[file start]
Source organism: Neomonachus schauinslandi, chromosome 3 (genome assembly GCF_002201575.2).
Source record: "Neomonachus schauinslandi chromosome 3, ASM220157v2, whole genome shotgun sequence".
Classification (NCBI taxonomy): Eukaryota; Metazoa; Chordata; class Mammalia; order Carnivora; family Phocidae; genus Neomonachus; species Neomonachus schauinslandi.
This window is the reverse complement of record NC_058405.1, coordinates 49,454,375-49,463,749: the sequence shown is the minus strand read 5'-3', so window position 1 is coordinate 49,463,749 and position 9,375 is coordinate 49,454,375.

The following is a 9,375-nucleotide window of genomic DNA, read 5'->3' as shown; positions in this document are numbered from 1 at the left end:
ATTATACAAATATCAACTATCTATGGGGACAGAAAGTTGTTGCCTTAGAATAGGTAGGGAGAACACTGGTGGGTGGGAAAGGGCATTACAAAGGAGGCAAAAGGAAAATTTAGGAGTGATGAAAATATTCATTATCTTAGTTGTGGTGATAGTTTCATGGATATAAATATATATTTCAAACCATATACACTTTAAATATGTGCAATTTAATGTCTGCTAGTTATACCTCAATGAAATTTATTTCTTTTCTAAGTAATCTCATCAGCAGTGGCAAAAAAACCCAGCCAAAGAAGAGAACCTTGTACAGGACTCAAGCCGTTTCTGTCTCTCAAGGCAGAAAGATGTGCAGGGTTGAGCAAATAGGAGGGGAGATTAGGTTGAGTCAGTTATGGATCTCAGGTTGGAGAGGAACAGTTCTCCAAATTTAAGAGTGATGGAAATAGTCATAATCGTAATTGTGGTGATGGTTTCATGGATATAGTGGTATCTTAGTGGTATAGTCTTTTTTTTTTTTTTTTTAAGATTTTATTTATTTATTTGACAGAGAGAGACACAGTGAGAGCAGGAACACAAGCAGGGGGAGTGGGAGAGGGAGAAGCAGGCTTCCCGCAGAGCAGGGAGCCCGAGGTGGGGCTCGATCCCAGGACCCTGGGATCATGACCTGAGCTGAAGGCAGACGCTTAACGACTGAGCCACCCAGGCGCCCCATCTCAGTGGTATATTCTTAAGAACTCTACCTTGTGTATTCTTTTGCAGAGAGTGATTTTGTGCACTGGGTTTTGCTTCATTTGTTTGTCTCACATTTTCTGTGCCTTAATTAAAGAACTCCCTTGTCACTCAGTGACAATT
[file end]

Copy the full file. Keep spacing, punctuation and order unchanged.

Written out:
Source organism: Neomonachus schauinslandi, chromosome 3 (genome assembly GCF_002201575.2).
Source record: "Neomonachus schauinslandi chromosome 3, ASM220157v2, whole genome shotgun sequence".
Classification (NCBI taxonomy): Eukaryota; Metazoa; Chordata; class Mammalia; order Carnivora; family Phocidae; genus Neomonachus; species Neomonachus schauinslandi.
This window is the reverse complement of record NC_058405.1, coordinates 49,454,375-49,463,749: the sequence shown is the minus strand read 5'-3', so window position 1 is coordinate 49,463,749 and position 9,375 is coordinate 49,454,375.

The following is a 9,375-nucleotide window of genomic DNA, read 5'->3' as shown; positions in this document are numbered from 1 at the left end:
ATTATACAAATATCAACTATCTATGGGGACAGAAAGTTGTTGCCTTAGAATAGGTAGGGAGAACACTGGTGGGTGGGAAAGGGCATTACAAAGGAGGCAAAAGGAAAATTTAGGAGTGATGAAAATATTCATTATCTTAGTTGTGGTGATAGTTTCATGGATATAAATATATATTTCAAACCATATACACTTTAAATATGTGCAATTTAATGTCTGCTAGTTATACCTCAATGAAATTTATTTCTTTTCTAAGTAATCTCATCAGCAGTGGCAAAAAAACCCAGCCAAAGAAGAGAACCTTGTACAGGACTCAAGCCGTTTCTGTCTCTCAAGGCAGAAAGATGTGCAGGGTTGAGCAAATAGGAGGGGAGATTAGGTTGAGTCAGTTATGGATCTCAGGTTGGAGAGGAACAGTTCTCCAAATTTAAGAGTGATGGAAATAGTCATAATCGTAATTGTGGTGATGGTTTCATGGATATAGTGGTATCTTAGTGGTATAGTCTTTTTTTTTTTTTTTTTAAGATTTTATTTATTTATTTGACAGAGAGAGACACAGTGAGAGCAGGAACACAAGCAGGGGGAGTGGGAGAGGGAGAAGCAGGCTTCCCGCAGAGCAGGGAGCCCGAGGTGGGGCTCGATCCCAGGACCCTGGGATCATGACCTGAGCTGAAGGCAGACGCTTAACGACTGAGCCACCCAGGCGCCCCATCTCAGTGGTATATTCTTAAGAACTCTACCTTGTGTATTCTTTTGCAGAGAGTGATTTTGTGCACTGGGTTTTGCTTCATTTGTTTGTCTCACATTTTCTGTGCCTTAATTAAAGAACTCCCTTGTCACTCAGTGACAATT